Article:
The Actual Teeth.
I live in Washington Crossing, PA, about a half mile from where George Washington crossed the Delaware river on Christmas night, 1776. That was a big part of the reason I wanted to live here – I’ve always been a huge Washington fan, and this is where the country got real. Had Washington not crossed the Delaware, had he not won that early victory, the whole independence thing would have probably collapsed. So to my way of thinking – I’m a 10 minute walk away from “the” single biggest / most important historical event in modern times. Moreover, the man was a hero’s hero – smart, polite, disarming, charming and a total bad ass. And I know everyone knows all that, but my point:
When I walked into the National Constitution Center with my partner (who was also a big Washington fan) on a spring day a few years ago, to get briefed by the Center’s VP of Marketing on the summer’s big upcoming exhibit, we were delighted to hear it was all about George Washington, but mortified to find out that the charge was: "lead with the teeth.” Meaning, instead of building a campaign to pay homage to our greatest General, our first and second President – the first not-King leader of the world’s first totally free country, we were asked to lead with the man’s dentures. (On billboards and buses all over the city.) I was mortified, I resisted, but I was told "kids love the wooden teeth story" (the teeth were not made of wood, btw) – and the Center would have the actual teeth for the entire summer – on loan from the Washington Museum in Mount Vernon.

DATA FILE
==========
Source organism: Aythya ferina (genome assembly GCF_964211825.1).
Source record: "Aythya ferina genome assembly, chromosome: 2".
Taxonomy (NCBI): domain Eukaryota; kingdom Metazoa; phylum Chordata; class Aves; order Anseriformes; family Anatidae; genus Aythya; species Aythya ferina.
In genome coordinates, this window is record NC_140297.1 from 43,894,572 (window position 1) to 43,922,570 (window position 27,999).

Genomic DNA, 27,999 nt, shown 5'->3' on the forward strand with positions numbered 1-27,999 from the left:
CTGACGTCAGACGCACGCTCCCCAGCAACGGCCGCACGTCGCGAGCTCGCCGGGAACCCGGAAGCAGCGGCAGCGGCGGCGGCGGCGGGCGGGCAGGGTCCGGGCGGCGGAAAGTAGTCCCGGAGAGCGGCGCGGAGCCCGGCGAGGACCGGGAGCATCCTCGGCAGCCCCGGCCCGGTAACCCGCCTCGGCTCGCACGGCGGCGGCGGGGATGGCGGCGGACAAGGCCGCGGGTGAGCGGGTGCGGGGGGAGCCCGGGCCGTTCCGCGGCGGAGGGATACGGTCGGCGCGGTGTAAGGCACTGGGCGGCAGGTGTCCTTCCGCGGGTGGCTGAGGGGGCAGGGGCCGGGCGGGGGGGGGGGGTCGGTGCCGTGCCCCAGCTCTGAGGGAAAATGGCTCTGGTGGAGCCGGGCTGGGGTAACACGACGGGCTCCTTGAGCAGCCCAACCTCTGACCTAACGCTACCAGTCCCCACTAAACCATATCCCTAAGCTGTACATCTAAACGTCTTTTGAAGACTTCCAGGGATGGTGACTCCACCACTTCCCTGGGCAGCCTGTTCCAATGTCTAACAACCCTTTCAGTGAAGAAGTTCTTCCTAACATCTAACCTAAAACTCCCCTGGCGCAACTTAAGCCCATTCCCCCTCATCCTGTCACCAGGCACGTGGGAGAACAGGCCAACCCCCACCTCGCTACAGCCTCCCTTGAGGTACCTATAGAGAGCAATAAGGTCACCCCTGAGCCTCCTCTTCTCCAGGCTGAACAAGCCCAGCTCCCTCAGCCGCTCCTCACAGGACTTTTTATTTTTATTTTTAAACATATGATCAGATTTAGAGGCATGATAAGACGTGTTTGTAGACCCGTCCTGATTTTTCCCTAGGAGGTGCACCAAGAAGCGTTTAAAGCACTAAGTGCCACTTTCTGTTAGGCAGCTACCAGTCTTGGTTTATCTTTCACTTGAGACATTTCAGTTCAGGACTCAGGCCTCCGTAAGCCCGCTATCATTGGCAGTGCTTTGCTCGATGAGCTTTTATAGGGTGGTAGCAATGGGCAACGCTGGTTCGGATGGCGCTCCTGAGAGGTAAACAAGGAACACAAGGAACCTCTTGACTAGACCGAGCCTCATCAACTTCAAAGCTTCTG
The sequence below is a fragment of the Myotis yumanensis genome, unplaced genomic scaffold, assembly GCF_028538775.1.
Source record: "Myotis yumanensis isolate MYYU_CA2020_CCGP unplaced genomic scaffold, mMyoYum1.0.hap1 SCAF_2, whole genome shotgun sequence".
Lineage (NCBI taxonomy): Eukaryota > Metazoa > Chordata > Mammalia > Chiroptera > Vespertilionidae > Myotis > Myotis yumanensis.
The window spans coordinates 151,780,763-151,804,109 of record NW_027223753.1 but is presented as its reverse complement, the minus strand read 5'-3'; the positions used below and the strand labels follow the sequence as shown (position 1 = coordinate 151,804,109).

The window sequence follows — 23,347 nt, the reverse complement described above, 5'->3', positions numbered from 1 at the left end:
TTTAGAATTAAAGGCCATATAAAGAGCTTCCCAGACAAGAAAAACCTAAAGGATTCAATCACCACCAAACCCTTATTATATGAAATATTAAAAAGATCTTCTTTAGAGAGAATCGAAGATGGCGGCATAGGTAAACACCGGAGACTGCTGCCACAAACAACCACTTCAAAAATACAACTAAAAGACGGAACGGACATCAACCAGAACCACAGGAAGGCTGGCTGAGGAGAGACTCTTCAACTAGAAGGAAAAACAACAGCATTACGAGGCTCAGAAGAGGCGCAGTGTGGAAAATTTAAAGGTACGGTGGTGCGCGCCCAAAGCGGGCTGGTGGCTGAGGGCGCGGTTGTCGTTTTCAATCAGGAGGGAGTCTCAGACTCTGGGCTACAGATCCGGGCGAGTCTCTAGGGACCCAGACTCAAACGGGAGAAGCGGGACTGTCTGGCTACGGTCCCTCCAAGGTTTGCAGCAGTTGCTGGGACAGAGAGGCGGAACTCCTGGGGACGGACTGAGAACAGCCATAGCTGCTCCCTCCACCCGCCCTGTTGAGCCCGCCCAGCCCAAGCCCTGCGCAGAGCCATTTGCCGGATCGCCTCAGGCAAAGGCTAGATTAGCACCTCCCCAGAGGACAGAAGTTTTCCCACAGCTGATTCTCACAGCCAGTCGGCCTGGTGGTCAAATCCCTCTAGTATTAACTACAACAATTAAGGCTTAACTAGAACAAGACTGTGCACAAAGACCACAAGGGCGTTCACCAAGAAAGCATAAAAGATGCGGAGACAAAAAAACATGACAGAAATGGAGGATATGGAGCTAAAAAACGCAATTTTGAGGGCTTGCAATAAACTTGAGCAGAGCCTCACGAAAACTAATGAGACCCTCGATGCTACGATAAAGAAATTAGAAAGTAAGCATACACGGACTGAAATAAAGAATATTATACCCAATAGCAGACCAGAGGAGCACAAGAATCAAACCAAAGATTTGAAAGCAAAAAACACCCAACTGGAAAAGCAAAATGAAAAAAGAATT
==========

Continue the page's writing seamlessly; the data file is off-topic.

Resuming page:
After I got back to the agency, I penned the most persuasive letter I could, in hopes I could embarrass the Center into doing the right thing… but I failed.
In the end, we did get to make a website that told more of the Washington story, and we did get to shoot a nice :30 TV spot of Washington getting dressed for battle (in an authentic Washington residence in Philadelphia). As for the teeth, though I came up with a humorous outdoor and print advertising campaign (left) intended to show my client just how wrong (in bad taste) this idea was, I wound up liking it in the end – and so did they.
So yeah, I guess I sold out. But that's okay... it's a free country.